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Sam Adegoke talks ‘Dynasty,’ relatability and defining Jeff Colby for himself (EXCLUSIVE)

October 18, 2017
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Thirty years after the world said goodbye, Dynasty has returned to television. The iconic ‘80s soap opera was a cultural phenomenon, and now The CW has reimagined it for the 21st century. Set in Atlanta, and following the rival Carrington and Colby families (this go-round, the Colbys are Black) the new series is giving the legendary soap some pretty insane twists. For relative newcomer, Sam Adegoke, whose credits include Murder in the First and Switched at Birth —  taking on Dynasty was about digging into the television archives. “To be perfectly honest, Dynasty was before my time,” Adegoke told me with an amused chuckle. “I had to do my homework. It skipped an entire generation.”

Still, from the series’ legacy alone – one that labels itself as “delicious, ambitious, and vicious,” Adegoke knew that he had to be a part of the reboot. “You want to do work that’s impactful, and that can resonate with as many audiences as the original Dynasty did,“ he explained to me. “I started trying to find clips, which was harder than you’d think, of some of the original Dynasty shows and watching it, getting a taste for what it was. I thought, ‘This could really, really be cool,’ especially since The CW seemed so open to the idea of reprising and reimagining some of these iconic characters with a more inclusive and diverse cast. That was pretty much all I needed to hear. I was really excited about it.”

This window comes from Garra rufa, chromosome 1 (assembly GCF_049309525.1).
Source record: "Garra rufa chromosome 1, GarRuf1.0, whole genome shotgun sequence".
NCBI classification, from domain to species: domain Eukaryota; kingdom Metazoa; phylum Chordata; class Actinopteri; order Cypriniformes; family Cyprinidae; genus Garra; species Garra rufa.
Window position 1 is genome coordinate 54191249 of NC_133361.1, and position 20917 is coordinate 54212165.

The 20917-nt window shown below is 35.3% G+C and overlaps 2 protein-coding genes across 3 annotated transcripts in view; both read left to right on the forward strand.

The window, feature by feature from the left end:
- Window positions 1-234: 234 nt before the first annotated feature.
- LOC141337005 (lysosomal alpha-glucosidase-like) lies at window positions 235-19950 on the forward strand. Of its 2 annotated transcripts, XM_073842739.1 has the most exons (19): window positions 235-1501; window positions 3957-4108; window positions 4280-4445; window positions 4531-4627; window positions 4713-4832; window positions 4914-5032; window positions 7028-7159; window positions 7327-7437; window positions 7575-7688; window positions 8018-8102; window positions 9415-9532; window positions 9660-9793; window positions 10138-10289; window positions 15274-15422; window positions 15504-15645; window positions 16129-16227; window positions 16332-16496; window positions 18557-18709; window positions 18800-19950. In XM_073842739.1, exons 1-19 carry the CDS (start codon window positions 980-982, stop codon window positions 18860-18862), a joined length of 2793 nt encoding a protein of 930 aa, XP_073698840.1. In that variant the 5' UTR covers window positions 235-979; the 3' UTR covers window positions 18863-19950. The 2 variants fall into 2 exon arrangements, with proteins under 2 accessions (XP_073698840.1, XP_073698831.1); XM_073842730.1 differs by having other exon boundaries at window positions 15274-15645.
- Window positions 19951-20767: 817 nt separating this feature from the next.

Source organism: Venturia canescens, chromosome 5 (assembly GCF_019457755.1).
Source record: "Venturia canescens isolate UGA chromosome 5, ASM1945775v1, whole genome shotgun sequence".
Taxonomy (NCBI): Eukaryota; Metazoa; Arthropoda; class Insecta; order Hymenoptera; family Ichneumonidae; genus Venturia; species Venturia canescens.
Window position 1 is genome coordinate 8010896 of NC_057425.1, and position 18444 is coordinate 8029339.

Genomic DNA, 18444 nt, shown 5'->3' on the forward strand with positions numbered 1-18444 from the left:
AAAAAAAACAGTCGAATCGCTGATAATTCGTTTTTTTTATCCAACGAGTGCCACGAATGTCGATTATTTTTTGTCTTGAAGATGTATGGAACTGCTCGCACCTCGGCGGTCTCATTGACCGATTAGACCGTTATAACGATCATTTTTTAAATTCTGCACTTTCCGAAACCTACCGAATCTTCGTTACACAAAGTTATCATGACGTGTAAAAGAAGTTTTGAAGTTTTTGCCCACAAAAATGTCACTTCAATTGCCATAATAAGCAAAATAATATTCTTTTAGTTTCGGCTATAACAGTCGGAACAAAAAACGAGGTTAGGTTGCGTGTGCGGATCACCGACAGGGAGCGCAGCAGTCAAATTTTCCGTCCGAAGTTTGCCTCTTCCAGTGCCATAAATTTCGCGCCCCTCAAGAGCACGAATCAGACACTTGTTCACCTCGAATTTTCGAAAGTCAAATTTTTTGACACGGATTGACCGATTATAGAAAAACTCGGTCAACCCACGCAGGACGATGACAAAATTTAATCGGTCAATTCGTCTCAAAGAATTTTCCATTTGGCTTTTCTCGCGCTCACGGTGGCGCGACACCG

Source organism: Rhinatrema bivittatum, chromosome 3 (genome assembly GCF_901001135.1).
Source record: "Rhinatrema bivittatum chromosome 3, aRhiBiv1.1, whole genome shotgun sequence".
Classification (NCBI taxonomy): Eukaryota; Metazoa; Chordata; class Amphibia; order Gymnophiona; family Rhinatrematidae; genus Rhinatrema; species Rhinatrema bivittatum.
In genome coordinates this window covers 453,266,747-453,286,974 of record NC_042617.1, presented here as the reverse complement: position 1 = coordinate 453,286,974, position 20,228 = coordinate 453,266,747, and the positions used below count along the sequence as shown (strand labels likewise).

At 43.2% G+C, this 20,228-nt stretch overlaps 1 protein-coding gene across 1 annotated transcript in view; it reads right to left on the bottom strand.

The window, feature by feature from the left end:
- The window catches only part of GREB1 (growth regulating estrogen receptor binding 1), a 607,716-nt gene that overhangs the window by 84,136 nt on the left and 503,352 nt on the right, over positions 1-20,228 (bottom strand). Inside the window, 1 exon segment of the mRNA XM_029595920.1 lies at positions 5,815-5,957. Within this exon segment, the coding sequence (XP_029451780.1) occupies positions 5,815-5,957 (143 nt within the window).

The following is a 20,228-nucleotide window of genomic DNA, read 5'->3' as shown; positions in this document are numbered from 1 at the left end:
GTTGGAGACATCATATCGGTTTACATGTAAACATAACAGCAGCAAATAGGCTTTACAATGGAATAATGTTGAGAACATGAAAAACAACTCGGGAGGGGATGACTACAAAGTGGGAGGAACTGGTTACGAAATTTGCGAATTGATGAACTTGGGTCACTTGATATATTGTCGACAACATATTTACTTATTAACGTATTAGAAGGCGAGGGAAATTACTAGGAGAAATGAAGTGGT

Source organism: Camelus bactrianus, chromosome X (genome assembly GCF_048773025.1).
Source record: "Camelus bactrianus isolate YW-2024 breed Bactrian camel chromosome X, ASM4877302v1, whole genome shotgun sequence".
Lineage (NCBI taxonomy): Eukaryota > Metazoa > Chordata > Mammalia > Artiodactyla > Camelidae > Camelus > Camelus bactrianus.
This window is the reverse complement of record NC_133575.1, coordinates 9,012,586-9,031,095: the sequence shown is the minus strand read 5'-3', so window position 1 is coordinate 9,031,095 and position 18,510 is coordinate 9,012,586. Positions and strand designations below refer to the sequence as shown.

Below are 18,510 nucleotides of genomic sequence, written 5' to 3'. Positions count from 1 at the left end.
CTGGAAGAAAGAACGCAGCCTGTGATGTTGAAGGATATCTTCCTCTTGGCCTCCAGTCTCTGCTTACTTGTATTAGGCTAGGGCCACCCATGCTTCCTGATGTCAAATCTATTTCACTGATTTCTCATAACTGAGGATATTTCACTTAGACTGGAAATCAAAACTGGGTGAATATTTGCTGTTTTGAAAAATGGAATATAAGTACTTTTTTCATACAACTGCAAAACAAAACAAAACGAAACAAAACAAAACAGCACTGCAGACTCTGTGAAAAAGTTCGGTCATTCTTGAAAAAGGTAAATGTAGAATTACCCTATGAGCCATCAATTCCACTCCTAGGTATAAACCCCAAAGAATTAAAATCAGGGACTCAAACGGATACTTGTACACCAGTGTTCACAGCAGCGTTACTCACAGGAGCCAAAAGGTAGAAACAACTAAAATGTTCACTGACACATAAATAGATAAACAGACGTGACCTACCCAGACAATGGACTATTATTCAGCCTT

Despite its impact – the Dynasty of 30 years ago would be pretty problematic if it were to air today. Executive producer Josh Schwartz who is known for The O.C. and Gossip Girl knew that he had to create a show that would reflect how the world looks at this very moment. Making the Colbys a wealthy Black family was just one of the many changes that were made to the series. “As a human being, I think we watch and root for, and are drawn to people who share similar experiences to us,” Adegoke reflected. “ stories we can relate to. I think the more that we can kind of capture that on the screen through characters that portray and encompass a broad spectrum of beliefs, of appearances, ethnicities, morals — you cast a wider net for your audiences. I feel highly privileged to be a part of a show that is a champion of that.”

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